Need for Regulation in Facial Recognition
When people talk about facial recognition, there are usually two camps. Some people think that facial recognition is a huge human rights violation that should simply not be allowed. Others think it’s a fun and harmless technology that people get too worked up about.
Which camp you fall in probably has to do with your personal knowledge of and experience with facial recognition. However, most experts believe that the truth is between the two extremes above and that facial recognition is a promising technology that should be watched closely.
Here, we’ll briefly discuss facial recognition. Then, we’ll explore some of its applications and why regulation is so important.
What is Facial Recognition?
“Facial recognition” comes in two kinds. One is more basic and is not a threat to anyone. The other, however, is more advanced and potentially more frightening.
Humans are incredibly good at recognizing and focusing on faces. Basic computers have gotten fairly good at it too. For years, cameras have been able to recognize faces to help users take better photos.
For an understanding of how basic and non-threatening this kind of facial recognition is, cameras don’t even require the internet to be able to do it.
However, to be clear, this isn’t what most people mean when they talk about facial recognition.
Breaking Down Faces
When those old cameras recognize faces, that’s really all that they’re doing. However, an intermediate kind of facial recognition technology is able to break a face down into a series of patterns.
In a vacuum, this technology is also harmless. However, when this information is used with other databases, it can be more powerful and more potentially frightening.
Once a computer has broken down a face into those patterns, it can match those patterns with those of other faces in a database. This technology, the most powerful, the rarest, and the most controversial, allows users to apply facial recognition to crowds to find individuals or people of specific ethnic backgrounds.
The worst-case scenario often pointed to by registration advocates are stories from China about the state using facial recognition to locate and detain people from Islamic cultural groups. However, as we’ll see, more common use cases are far more agreeable.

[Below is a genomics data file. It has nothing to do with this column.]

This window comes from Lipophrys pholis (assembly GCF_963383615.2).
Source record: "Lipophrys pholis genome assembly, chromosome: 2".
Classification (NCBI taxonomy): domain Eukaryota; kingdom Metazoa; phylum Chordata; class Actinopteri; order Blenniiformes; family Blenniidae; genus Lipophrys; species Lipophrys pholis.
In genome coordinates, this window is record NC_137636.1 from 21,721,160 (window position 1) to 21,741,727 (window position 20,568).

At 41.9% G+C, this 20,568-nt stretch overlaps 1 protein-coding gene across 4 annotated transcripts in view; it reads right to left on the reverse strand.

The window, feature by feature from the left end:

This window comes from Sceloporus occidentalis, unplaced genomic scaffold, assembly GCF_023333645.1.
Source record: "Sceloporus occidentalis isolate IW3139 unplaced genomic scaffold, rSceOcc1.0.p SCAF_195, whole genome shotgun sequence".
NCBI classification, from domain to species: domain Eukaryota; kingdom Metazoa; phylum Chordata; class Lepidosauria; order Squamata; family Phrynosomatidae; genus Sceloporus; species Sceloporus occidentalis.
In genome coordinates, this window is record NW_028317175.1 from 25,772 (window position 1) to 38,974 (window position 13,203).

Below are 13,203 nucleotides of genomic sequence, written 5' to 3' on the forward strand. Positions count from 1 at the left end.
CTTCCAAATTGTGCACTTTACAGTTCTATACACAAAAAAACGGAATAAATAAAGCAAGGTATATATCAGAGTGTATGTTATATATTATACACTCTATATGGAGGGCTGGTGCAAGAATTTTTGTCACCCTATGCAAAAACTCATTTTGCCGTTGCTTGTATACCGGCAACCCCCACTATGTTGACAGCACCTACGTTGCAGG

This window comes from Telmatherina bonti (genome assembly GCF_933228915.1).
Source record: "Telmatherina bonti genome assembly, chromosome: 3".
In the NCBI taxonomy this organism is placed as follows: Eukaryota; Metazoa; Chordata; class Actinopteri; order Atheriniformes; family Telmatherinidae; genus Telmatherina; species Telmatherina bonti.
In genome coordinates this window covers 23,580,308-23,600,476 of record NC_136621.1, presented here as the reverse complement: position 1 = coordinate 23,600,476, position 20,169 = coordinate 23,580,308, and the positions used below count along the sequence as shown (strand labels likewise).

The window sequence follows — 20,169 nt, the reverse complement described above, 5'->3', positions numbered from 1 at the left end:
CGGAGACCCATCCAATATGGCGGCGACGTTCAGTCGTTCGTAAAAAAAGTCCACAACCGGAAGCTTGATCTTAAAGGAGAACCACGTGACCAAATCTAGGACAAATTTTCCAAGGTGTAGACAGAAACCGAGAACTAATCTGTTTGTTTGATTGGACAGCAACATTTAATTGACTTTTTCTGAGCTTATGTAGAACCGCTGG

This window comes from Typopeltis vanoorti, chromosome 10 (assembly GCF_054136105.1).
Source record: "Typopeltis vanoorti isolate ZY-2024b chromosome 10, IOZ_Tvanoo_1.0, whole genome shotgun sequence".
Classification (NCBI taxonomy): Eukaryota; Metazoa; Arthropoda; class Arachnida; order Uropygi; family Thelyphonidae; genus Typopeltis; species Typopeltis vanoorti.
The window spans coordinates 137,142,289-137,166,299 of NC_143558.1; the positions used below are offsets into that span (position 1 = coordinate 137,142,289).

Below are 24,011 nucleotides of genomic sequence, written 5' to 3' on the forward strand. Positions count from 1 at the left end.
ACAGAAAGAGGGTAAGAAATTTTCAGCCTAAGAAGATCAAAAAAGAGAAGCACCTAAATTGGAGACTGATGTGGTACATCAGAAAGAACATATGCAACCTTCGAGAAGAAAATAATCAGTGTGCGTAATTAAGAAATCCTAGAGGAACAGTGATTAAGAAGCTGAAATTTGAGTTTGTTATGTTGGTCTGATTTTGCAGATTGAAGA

Industry Use Case
Technology is neither malevolent nor benevolent on its own. How the technology is used determines whether it is a thing to be embraced or feared.
The science of breaking down faces is encountered every day by thousands of people on social media. Companies including Facebook, Snapchat, and Instagram use this technology for their augmented reality face filters.
Breaking the face down into patterns is what allows amusing computer “masks” in funny photos. As long as social media companies aren’t compiling databases of users’ faces for nefarious purposes, this technology is nothing to fear. However, social media sites have let us down in the past when it comes to data security.
Gesture control in virtual reality used to be achieved through external cameras mounted in the room. Now, it is often achieved through cameras on a headset that can see the user’s hands. However, having cameras inside the headset that can recognize a user’s face may one day be the norm.
At last year’s F8 developers conference, representatives from virtual reality giant Oculus said that this technology may one day be used to create realistic virtual reality avatars that can realistically speak and express emotion in real time.
Security and Law Enforcement
Vuzix, an American extended reality headset manufacturer, uses facial recognition in their “Blade” headset. This headset, marketed to security and law enforcement, can use facial recognition – and even recognize emotions – in crowds viewed by a camera or drone.
This technology is often the kind that is pointed to by legislation hawks as the kind of dystopian technology that should be banned. While it is alarming at first, few would object to this technology being used to identify perpetrators of violent or dangerous crime.
Further, in a March 31 blogpost praising recent facial recognition legislation, Microsoft President Brad Smith pointed out that this technology could be used to locate missing or abducted children and elderly if used in conjunction with amber alert and silver alert systems.
Regulation and Legislation
Until recently, facial regulation was largely undertaken – or not – on a voluntary self-imposed basis by the organizations developing the technology. This is often the case when technology outpaces legislation – which is often the case.
So far, there has been talk about limiting facial recognition at the federal level but that’s about it. Local and state governments have been far more productive. A package passed by Washington state last month is the best and most recent example as well as the only example at the state level or federal level in the U.S.
“…legislation is required to establish safeguards that will allow state and local government agencies to use facial recognition services in a manner that benefits society while prohibiting uses that threaten our democratic freedoms and put our civil liberties at risk,” reads the new law.
The law, which only impacts state and local government use of facial recognition, allows the technology to be used almost exclusively for identifying missing persons and deceased persons.
Washington state’s law does more than limit governmental use of facial recognition in Washington State. It also provides a precedent that other states can (and probably will) use in drafting their own legislation.
In the meantime, we live in a time of wide and increasing transparency and accountability in the tech sector. It may not be enough to make some of us trust them but until more governments do move in the direction that Washington state is moving in, we have little choice.
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